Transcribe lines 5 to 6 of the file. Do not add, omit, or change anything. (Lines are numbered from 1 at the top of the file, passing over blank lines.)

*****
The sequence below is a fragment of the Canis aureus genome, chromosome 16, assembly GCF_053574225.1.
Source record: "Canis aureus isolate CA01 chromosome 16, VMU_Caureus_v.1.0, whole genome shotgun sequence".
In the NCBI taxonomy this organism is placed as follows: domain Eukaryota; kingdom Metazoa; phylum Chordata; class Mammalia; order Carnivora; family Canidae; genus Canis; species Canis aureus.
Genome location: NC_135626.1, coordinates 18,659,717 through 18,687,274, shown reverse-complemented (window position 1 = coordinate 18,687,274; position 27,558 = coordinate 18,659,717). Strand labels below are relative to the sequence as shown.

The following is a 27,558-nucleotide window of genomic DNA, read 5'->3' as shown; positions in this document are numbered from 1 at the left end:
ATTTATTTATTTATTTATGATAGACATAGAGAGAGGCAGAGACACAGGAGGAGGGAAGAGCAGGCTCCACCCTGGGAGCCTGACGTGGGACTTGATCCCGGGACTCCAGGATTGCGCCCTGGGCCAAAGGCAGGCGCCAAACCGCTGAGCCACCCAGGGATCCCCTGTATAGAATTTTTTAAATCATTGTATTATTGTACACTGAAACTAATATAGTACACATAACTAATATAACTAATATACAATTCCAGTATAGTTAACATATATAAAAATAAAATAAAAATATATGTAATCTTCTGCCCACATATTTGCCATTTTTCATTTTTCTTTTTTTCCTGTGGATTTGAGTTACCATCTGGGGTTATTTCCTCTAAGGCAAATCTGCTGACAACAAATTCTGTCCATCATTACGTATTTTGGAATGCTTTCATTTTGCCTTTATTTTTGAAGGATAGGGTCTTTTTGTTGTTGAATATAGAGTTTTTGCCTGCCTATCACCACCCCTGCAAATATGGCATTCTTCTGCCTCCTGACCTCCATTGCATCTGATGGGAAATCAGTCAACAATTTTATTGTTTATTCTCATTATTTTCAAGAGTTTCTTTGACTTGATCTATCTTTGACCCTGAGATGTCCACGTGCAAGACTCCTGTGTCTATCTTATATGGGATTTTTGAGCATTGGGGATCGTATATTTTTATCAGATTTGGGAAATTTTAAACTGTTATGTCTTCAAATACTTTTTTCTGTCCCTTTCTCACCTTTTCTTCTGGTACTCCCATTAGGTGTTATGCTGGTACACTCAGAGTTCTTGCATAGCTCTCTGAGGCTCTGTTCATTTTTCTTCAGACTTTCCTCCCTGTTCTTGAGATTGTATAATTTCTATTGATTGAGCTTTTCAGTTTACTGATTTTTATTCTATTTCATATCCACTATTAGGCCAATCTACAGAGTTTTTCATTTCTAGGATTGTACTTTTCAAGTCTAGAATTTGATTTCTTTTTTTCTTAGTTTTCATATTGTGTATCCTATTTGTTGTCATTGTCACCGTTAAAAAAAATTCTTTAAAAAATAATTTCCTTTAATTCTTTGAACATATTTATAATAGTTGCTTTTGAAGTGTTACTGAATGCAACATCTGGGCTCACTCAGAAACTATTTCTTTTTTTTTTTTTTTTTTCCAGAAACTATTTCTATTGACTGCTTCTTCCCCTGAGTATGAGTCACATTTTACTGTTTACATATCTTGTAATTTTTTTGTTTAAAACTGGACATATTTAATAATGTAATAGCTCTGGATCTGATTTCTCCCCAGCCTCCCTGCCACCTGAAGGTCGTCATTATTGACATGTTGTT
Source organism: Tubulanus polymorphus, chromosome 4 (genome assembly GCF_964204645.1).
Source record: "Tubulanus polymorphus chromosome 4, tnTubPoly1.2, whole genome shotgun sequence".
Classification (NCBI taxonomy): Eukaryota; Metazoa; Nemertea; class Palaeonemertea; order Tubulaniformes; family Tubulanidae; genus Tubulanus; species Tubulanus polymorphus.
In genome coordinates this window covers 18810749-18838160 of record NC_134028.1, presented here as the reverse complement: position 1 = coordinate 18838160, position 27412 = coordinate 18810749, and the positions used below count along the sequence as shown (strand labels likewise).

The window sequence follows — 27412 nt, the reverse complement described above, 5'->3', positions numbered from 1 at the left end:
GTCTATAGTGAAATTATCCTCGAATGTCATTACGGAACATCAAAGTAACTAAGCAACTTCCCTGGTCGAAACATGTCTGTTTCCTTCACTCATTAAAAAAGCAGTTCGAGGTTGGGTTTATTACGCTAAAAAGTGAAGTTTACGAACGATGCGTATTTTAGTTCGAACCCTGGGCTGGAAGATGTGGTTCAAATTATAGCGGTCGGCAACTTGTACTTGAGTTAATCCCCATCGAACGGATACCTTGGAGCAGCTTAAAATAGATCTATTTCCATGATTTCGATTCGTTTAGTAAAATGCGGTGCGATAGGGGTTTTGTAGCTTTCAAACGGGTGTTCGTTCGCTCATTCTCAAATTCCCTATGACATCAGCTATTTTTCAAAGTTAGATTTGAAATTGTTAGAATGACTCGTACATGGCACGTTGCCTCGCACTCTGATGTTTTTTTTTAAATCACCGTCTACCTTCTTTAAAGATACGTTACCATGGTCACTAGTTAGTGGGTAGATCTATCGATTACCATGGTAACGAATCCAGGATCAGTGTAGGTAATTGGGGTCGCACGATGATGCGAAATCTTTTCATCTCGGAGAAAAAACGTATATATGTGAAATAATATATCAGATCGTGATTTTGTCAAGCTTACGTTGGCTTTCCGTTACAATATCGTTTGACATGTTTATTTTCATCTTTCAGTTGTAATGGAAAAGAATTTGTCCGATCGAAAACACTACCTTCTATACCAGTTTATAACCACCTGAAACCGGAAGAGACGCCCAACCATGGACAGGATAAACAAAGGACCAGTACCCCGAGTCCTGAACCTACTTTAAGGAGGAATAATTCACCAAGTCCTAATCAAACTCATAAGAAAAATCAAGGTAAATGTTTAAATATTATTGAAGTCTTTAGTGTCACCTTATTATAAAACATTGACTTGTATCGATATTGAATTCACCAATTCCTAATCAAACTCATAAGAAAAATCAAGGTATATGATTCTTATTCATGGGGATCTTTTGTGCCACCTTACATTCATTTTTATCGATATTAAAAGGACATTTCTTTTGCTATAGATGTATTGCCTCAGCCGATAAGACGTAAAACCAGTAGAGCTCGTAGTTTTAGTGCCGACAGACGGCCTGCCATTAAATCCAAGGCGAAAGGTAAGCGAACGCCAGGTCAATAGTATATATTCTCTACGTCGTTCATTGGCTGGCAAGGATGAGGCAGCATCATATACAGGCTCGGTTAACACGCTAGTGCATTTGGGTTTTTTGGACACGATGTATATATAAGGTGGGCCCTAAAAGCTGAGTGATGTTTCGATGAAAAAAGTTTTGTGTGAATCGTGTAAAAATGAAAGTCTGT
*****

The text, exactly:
The following is a 27,558-nucleotide window of genomic DNA, read 5'->3' as shown; positions in this document are numbered from 1 at the left end:
ATTTATTTATTTATTTATGATAGACATAGAGAGAGGCAGAGACACAGGAGGAGGGAAGAGCAGGCTCCACCCTGGGAGCCTGACGTGGGACTTGATCCCGGGACTCCAGGATTGCGCCCTGGGCCAAAGGCAGGCGCCAAACCGCTGAGCCACCCAGGGATCCCCTGTATAGAATTTTTTAAATCATTGTATTATTGTACACTGAAACTAATATAGTACACATAACTAATATAACTAATATACAATTCCAGTATAGTTAACATATATAAAAATAAAATAAAAATATATGTAATCTTCTGCCCACATATTTGCCATTTTTCATTTTTCTTTTTTTCCTGTGGATTTGAGTTACCATCTGGGGTTATTTCCTCTAAGGCAAATCTGCTGACAACAAATTCTGTCCATCATTACGTATTTTGGAATGCTTTCATTTTGCCTTTATTTTTGAAGGATAGGGTCTTTTTGTTGTTGAATATAGAGTTTTTGCCTGCCTATCACCACCCCTGCAAATATGGCATTCTTCTGCCTCCTGACCTCCATTGCATCTGATGGGAAATCAGTCAACAATTTTATTGTTTATTCTCATTATTTTCAAGAGTTTCTTTGACTTGATCTATCTTTGACCCTGAGATGTCCACGTGCAAGACTCCTGTGTCTATCTTATATGGGATTTTTGAGCATTGGGGATCGTATATTTTTATCAGATTTGGGAAATTTTAAACTGTTATGTCTTCAAATACTTTTTTCTGTCCCTTTCTCACCTTTTCTTCTGGTACTCCCATTAGGTGTTATGCTGGTACACTCAGAGTTCTTGCATAGCTCTCTGAGGCTCTGTTCATTTTTCTTCAGACTTTCCTCCCTGTTCTTGAGATTGTATAATTTCTATTGATTGAGCTTTTCAGTTTACTGATTTTTATTCTATTTCATATCCACTATTAGGCCAATCTACAGAGTTTTTCATTTCTAGGATTGTACTTTTCAAGTCTAGAATTTGATTTCTTTTTTTCTTAGTTTTCATATTGTGTATCCTATTTGTTGTCATTGTCACCGTTAAAAAAAATTCTTTAAAAAATAATTTCCTTTAATTCTTTGAACATATTTATAATAGTTGCTTTTGAAGTGTTACTGAATGCAACATCTGGGCTCACTCAGAAACTATTTCTTTTTTTTTTTTTTTTTTCCAGAAACTATTTCTATTGACTGCTTCTTCCCCTGAGTATGAGTCACATTTTACTGTTTACATATCTTGTAATTTTTTTGTTTAAAACTGGACATATTTAATAATGTAATAGCTCTGGATCTGATTTCTCCCCAGCCTCCCTGCCACCTGAAGGTCGTCATTATTGACATGTTGTT